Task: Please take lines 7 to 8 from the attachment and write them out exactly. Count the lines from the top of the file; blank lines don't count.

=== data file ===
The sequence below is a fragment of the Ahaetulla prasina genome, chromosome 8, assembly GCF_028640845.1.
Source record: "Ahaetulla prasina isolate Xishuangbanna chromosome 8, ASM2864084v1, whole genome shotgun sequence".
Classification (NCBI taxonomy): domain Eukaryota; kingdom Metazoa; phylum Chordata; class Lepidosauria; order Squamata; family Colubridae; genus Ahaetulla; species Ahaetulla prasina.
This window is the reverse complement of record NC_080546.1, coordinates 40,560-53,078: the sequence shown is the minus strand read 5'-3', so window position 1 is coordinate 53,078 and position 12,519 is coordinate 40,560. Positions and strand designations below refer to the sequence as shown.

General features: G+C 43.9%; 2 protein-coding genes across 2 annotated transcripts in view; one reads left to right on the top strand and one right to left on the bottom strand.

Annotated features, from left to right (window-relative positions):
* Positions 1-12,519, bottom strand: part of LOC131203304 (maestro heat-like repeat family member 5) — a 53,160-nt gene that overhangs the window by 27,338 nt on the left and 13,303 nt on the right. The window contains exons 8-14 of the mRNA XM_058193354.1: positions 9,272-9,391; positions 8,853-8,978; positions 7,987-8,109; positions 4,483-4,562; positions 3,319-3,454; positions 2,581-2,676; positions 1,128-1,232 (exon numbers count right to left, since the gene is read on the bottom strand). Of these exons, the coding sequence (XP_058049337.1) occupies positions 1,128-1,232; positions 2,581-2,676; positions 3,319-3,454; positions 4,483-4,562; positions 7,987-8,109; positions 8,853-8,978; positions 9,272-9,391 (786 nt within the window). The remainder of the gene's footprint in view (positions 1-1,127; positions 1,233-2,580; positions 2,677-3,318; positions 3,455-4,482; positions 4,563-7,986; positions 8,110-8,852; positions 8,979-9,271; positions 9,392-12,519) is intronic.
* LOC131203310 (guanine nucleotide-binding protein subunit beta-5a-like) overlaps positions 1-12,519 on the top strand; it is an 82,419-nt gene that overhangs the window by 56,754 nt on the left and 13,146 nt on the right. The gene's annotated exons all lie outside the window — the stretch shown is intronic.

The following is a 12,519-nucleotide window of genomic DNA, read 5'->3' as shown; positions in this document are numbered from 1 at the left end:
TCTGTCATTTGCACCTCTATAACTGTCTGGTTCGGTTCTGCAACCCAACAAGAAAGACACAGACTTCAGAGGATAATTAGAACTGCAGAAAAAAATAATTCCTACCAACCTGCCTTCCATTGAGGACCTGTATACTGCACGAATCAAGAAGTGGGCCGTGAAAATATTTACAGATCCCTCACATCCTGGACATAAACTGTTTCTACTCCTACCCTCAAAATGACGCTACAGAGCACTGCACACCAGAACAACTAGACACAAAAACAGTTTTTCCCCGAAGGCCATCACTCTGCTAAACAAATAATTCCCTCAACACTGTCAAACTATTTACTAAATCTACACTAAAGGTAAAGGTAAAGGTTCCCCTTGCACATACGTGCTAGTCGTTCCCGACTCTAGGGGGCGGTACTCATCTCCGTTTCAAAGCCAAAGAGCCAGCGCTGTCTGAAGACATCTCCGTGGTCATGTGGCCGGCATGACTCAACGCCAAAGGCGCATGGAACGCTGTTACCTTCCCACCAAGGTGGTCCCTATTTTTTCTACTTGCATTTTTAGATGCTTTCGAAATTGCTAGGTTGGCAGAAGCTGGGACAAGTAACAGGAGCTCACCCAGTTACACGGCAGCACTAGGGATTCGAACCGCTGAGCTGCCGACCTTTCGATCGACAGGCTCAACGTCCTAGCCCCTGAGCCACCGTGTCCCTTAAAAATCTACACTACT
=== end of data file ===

* Positions 1-12,519, bottom strand: part of LOC131203304 (maestro heat-like repeat family member 5) — a 53,160-nt gene that overhangs the window by 27,338 nt on the left and 13,303 nt on the right. The window contains exons 8-14 of the mRNA XM_058193354.1: positions 9,272-9,391; positions 8,853-8,978; positions 7,987-8,109; positions 4,483-4,562; positions 3,319-3,454; positions 2,581-2,676; positions 1,128-1,232 (exon numbers count right to left, since the gene is read on the bottom strand). Of these exons, the coding sequence (XP_058049337.1) occupies positions 1,128-1,232; positions 2,581-2,676; positions 3,319-3,454; positions 4,483-4,562; positions 7,987-8,109; positions 8,853-8,978; positions 9,272-9,391 (786 nt within the window). The remainder of the gene's footprint in view (positions 1-1,127; positions 1,233-2,580; positions 2,677-3,318; positions 3,455-4,482; positions 4,563-7,986; positions 8,110-8,852; positions 8,979-9,271; positions 9,392-12,519) is intronic.
* LOC131203310 (guanine nucleotide-binding protein subunit beta-5a-like) overlaps positions 1-12,519 on the top strand; it is an 82,419-nt gene that overhangs the window by 56,754 nt on the left and 13,146 nt on the right. The gene's annotated exons all lie outside the window — the stretch shown is intronic.